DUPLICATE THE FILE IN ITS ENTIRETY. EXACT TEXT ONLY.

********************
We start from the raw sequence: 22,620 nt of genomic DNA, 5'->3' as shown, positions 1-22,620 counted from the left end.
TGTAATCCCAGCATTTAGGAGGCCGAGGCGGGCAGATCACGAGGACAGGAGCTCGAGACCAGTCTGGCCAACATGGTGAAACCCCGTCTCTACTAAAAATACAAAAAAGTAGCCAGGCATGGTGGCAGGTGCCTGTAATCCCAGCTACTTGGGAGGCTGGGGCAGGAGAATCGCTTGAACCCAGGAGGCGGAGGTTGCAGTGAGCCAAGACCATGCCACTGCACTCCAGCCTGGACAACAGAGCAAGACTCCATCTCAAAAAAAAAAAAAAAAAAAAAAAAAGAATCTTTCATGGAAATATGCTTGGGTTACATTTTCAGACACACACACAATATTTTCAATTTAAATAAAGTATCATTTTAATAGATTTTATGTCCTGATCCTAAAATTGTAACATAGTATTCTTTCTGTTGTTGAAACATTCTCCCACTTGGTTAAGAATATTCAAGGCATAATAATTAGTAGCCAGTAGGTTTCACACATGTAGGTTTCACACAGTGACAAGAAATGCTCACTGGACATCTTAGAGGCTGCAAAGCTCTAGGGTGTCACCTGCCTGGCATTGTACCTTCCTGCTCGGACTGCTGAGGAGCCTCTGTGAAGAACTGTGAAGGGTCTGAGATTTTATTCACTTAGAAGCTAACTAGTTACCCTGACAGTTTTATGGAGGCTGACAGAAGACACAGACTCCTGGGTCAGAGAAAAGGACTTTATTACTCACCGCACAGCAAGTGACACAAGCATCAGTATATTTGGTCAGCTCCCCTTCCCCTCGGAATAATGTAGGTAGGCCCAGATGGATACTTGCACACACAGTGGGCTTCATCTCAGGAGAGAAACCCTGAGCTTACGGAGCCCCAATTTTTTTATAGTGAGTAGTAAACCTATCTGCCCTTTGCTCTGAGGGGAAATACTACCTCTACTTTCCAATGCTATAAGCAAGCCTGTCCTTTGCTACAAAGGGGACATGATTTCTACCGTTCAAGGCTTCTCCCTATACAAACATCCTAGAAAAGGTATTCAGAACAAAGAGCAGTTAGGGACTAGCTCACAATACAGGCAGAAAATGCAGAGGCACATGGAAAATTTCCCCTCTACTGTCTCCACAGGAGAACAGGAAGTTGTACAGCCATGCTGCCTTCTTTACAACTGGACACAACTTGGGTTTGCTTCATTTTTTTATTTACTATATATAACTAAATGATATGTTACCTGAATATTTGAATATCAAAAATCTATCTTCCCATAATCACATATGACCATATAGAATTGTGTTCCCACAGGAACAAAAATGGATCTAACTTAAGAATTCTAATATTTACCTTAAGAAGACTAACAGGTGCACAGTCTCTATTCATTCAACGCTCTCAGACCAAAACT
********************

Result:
We start from the raw sequence: 22,620 nt of genomic DNA, 5'->3' as shown, positions 1-22,620 counted from the left end.
TGTAATCCCAGCATTTAGGAGGCCGAGGCGGGCAGATCACGAGGACAGGAGCTCGAGACCAGTCTGGCCAACATGGTGAAACCCCGTCTCTACTAAAAATACAAAAAAGTAGCCAGGCATGGTGGCAGGTGCCTGTAATCCCAGCTACTTGGGAGGCTGGGGCAGGAGAATCGCTTGAACCCAGGAGGCGGAGGTTGCAGTGAGCCAAGACCATGCCACTGCACTCCAGCCTGGACAACAGAGCAAGACTCCATCTCAAAAAAAAAAAAAAAAAAAAAAAAAGAATCTTTCATGGAAATATGCTTGGGTTACATTTTCAGACACACACACAATATTTTCAATTTAAATAAAGTATCATTTTAATAGATTTTATGTCCTGATCCTAAAATTGTAACATAGTATTCTTTCTGTTGTTGAAACATTCTCCCACTTGGTTAAGAATATTCAAGGCATAATAATTAGTAGCCAGTAGGTTTCACACATGTAGGTTTCACACAGTGACAAGAAATGCTCACTGGACATCTTAGAGGCTGCAAAGCTCTAGGGTGTCACCTGCCTGGCATTGTACCTTCCTGCTCGGACTGCTGAGGAGCCTCTGTGAAGAACTGTGAAGGGTCTGAGATTTTATTCACTTAGAAGCTAACTAGTTACCCTGACAGTTTTATGGAGGCTGACAGAAGACACAGACTCCTGGGTCAGAGAAAAGGACTTTATTACTCACCGCACAGCAAGTGACACAAGCATCAGTATATTTGGTCAGCTCCCCTTCCCCTCGGAATAATGTAGGTAGGCCCAGATGGATACTTGCACACACAGTGGGCTTCATCTCAGGAGAGAAACCCTGAGCTTACGGAGCCCCAATTTTTTTATAGTGAGTAGTAAACCTATCTGCCCTTTGCTCTGAGGGGAAATACTACCTCTACTTTCCAATGCTATAAGCAAGCCTGTCCTTTGCTACAAAGGGGACATGATTTCTACCGTTCAAGGCTTCTCCCTATACAAACATCCTAGAAAAGGTATTCAGAACAAAGAGCAGTTAGGGACTAGCTCACAATACAGGCAGAAAATGCAGAGGCACATGGAAAATTTCCCCTCTACTGTCTCCACAGGAGAACAGGAAGTTGTACAGCCATGCTGCCTTCTTTACAACTGGACACAACTTGGGTTTGCTTCATTTTTTTATTTACTATATATAACTAAATGATATGTTACCTGAATATTTGAATATCAAAAATCTATCTTCCCATAATCACATATGACCATATAGAATTGTGTTCCCACAGGAACAAAAATGGATCTAACTTAAGAATTCTAATATTTACCTTAAGAAGACTAACAGGTGCACAGTCTCTATTCATTCAACGCTCTCAGACCAAAACT